Ernest Wiebe, a mixed farmer with grain and cattle in the Buick Creek area, said his farm also had a very early, arid spring and a dry fall last year.

“[The dry fall] expedited our early, early spring of getting onto the fields for seeding,” Wiebe said.

He said the grasses in the hay crops have not been growing like they normally would, leading to a hay shortage.

“The crops were off to a really good start in the spring with the moisture that was there; we did have one early spring shower here locally that caused almost excessive moisture for just about a week,” Wiebe said.

“It’s been dry since then, and most of the crops look decent where I am, but north of me, there are grain farmers that haven’t gotten hardly any rain at all.”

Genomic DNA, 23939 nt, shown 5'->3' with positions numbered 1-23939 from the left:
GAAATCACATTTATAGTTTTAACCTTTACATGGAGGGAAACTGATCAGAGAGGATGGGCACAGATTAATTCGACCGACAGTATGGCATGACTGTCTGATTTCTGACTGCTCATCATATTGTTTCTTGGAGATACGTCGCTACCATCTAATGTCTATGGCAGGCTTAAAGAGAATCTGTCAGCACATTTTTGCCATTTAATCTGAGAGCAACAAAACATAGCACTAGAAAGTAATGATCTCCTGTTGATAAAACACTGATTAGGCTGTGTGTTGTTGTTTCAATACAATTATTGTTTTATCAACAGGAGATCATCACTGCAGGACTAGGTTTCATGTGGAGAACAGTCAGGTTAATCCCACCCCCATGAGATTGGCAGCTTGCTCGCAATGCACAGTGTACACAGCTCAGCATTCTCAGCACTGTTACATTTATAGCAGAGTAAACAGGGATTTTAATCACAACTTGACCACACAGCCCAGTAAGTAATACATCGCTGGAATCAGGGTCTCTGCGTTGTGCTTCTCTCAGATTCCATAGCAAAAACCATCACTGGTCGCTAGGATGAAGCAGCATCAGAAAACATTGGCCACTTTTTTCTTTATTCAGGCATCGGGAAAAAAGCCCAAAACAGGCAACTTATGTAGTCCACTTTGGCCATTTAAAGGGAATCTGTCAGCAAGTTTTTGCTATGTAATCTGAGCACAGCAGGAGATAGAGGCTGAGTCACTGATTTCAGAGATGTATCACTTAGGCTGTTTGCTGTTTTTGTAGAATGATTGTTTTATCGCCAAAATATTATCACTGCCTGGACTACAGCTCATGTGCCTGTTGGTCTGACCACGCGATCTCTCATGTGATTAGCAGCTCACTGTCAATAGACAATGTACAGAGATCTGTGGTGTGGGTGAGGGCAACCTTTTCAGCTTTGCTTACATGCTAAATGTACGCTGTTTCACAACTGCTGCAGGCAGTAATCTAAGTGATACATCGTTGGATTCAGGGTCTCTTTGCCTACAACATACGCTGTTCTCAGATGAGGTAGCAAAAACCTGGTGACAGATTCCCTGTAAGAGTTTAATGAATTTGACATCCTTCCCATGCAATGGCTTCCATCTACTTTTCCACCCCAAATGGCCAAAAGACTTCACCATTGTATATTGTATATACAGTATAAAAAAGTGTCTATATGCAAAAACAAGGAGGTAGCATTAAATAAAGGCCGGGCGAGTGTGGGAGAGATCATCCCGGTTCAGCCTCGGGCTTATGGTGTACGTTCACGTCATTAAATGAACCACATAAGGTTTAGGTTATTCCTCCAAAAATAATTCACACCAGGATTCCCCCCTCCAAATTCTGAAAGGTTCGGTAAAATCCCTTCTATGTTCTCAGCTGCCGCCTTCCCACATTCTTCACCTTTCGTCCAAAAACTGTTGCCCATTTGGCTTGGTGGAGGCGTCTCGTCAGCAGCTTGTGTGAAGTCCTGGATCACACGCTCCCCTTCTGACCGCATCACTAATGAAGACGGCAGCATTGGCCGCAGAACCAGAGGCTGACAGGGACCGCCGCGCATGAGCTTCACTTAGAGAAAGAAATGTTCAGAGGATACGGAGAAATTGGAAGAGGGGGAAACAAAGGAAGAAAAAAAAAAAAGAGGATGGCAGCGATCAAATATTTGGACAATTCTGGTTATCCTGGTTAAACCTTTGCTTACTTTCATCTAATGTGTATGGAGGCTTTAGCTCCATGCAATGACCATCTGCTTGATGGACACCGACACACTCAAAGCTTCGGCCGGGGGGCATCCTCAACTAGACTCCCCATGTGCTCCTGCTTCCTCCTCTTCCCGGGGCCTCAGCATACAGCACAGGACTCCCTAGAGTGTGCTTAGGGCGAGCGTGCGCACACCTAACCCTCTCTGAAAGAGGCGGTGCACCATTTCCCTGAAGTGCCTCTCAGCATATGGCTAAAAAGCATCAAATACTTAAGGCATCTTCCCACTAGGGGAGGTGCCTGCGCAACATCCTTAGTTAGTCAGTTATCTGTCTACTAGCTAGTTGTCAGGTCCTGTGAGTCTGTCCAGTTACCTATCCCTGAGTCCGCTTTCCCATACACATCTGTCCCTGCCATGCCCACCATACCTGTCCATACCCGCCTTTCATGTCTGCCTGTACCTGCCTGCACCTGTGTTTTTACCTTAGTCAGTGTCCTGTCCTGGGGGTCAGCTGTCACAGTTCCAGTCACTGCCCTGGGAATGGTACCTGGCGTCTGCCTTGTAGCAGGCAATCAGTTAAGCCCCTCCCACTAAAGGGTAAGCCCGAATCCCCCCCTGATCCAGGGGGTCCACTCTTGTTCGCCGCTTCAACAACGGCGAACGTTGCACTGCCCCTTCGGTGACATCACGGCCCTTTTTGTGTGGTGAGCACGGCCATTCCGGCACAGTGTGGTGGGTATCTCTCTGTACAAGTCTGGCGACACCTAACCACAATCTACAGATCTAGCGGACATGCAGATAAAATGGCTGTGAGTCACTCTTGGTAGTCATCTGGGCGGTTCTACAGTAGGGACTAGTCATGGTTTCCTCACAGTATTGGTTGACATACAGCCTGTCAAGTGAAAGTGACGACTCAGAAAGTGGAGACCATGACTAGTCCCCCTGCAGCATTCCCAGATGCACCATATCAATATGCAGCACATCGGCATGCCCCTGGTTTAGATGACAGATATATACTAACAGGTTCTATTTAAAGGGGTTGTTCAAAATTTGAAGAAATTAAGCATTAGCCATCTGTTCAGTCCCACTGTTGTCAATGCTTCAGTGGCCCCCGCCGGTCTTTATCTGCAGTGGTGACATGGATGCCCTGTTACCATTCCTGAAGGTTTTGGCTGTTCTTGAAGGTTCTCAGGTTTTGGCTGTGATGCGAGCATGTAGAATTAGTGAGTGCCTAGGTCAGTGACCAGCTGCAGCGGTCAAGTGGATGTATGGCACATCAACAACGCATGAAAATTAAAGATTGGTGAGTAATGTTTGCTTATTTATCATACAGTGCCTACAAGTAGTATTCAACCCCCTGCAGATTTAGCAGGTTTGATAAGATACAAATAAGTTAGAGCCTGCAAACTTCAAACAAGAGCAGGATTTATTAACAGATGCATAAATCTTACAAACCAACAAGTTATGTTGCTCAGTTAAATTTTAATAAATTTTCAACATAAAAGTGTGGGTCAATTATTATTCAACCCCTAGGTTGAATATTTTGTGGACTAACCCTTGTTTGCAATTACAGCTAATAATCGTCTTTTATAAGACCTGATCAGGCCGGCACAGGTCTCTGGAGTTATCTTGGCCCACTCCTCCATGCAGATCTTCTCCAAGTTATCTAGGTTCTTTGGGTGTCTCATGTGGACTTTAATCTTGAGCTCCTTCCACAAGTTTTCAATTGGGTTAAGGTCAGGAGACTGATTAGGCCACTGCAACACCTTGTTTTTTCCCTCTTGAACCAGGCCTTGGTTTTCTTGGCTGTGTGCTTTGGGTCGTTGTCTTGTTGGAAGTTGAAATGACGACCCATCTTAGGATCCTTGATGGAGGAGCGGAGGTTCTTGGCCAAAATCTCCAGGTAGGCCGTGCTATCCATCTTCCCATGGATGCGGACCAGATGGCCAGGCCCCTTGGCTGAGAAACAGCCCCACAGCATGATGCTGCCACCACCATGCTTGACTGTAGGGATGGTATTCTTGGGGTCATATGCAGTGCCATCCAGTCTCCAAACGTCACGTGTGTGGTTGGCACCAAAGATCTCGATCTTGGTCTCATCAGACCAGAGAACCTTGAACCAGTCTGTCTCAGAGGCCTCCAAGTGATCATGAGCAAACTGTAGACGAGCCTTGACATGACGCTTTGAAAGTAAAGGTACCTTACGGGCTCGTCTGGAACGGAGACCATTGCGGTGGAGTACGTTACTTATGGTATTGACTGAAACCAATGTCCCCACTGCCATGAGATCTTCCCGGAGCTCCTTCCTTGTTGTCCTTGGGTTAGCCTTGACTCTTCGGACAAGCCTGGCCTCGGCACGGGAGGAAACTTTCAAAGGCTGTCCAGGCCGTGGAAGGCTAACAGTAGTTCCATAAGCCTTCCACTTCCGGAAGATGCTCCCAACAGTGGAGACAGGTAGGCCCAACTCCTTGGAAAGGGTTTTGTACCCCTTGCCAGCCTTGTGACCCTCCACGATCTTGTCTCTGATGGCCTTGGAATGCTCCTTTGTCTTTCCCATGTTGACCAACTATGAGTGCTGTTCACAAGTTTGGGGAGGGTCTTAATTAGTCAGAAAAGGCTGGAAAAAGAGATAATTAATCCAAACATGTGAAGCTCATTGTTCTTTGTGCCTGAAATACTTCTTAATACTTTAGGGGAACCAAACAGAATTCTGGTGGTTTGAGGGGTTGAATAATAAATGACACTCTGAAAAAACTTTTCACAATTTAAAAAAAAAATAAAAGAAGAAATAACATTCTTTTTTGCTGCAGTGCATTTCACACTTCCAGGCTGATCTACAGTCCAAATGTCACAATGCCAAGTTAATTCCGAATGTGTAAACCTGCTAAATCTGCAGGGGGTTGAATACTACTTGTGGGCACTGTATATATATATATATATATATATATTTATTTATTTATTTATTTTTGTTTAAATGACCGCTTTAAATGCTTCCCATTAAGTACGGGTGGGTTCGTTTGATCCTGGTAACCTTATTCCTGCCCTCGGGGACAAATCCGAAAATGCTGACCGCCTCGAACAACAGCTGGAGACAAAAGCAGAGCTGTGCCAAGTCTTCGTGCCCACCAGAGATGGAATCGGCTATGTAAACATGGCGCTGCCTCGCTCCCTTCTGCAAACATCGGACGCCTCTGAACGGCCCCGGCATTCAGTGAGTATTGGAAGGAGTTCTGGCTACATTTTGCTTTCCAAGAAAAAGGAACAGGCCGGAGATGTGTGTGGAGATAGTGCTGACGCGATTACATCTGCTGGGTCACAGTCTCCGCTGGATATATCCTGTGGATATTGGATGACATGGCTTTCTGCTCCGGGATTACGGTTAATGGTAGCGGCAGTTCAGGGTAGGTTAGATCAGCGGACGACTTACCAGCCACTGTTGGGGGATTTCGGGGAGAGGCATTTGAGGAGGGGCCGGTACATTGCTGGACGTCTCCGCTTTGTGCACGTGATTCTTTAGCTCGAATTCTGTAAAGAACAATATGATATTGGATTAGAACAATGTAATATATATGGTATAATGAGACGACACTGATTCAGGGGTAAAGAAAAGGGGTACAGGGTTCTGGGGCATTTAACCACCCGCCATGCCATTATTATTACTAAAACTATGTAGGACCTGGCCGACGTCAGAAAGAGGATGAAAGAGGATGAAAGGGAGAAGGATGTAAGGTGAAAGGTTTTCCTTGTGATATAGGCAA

He said a farmer about six kilometres away from him had three inches of rain and hail this summer, but his farm didn’t get anything.

On his farm, he said most of the barley and wheat “look decent,” but the oats were seeded later and are struggling. His canola varies by field. 

Wiebe said he’d also likely be short for feed for his cattle.

“Normally, hay, you can purchase it for about five cents a pound, and I’m hearing reports of people selling for 10 to 12 cents a pound, and there’s none out there,” Wiebe explained.

“There’s not enough to be had, and I’ve already heard of four ranchers that are going to have to sell a bunch of their cattle in order just to make it work because they don’t have enough feed for this winter.”

In response to the issues farmers are facing, B.C.’s Ministry of Agriculture and Food is working with the federal government and two associations on programs to provide support.

Wiebe said the program he looked into is an interest-free loan program through AgriStability, a program delivered by the B.C. and federal governments.